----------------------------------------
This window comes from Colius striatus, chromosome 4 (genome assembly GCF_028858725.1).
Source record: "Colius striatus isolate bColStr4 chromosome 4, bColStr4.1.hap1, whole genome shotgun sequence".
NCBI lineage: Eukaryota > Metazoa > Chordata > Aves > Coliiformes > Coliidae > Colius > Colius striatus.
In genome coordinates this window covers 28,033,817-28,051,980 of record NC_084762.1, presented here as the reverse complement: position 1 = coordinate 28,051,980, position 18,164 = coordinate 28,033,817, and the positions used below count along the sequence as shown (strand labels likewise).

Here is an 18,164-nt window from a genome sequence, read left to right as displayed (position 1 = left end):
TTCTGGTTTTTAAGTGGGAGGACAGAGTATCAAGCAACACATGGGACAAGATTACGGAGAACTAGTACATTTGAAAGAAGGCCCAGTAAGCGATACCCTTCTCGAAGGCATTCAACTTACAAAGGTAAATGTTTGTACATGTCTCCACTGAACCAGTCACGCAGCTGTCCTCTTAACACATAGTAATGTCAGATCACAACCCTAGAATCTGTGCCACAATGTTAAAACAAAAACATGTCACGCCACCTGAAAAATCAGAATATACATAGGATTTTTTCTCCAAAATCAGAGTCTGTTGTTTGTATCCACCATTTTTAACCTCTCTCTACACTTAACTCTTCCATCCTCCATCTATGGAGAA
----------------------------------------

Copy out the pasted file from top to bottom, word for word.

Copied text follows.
This window comes from Colius striatus, chromosome 4 (genome assembly GCF_028858725.1).
Source record: "Colius striatus isolate bColStr4 chromosome 4, bColStr4.1.hap1, whole genome shotgun sequence".
NCBI lineage: Eukaryota > Metazoa > Chordata > Aves > Coliiformes > Coliidae > Colius > Colius striatus.
In genome coordinates this window covers 28,033,817-28,051,980 of record NC_084762.1, presented here as the reverse complement: position 1 = coordinate 28,051,980, position 18,164 = coordinate 28,033,817, and the positions used below count along the sequence as shown (strand labels likewise).

Here is an 18,164-nt window from a genome sequence, read left to right as displayed (position 1 = left end):
TTCTGGTTTTTAAGTGGGAGGACAGAGTATCAAGCAACACATGGGACAAGATTACGGAGAACTAGTACATTTGAAAGAAGGCCCAGTAAGCGATACCCTTCTCGAAGGCATTCAACTTACAAAGGTAAATGTTTGTACATGTCTCCACTGAACCAGTCACGCAGCTGTCCTCTTAACACATAGTAATGTCAGATCACAACCCTAGAATCTGTGCCACAATGTTAAAACAAAAACATGTCACGCCACCTGAAAAATCAGAATATACATAGGATTTTTTCTCCAAAATCAGAGTCTGTTGTTTGTATCCACCATTTTTAACCTCTCTCTACACTTAACTCTTCCATCCTCCATCTATGGAGAA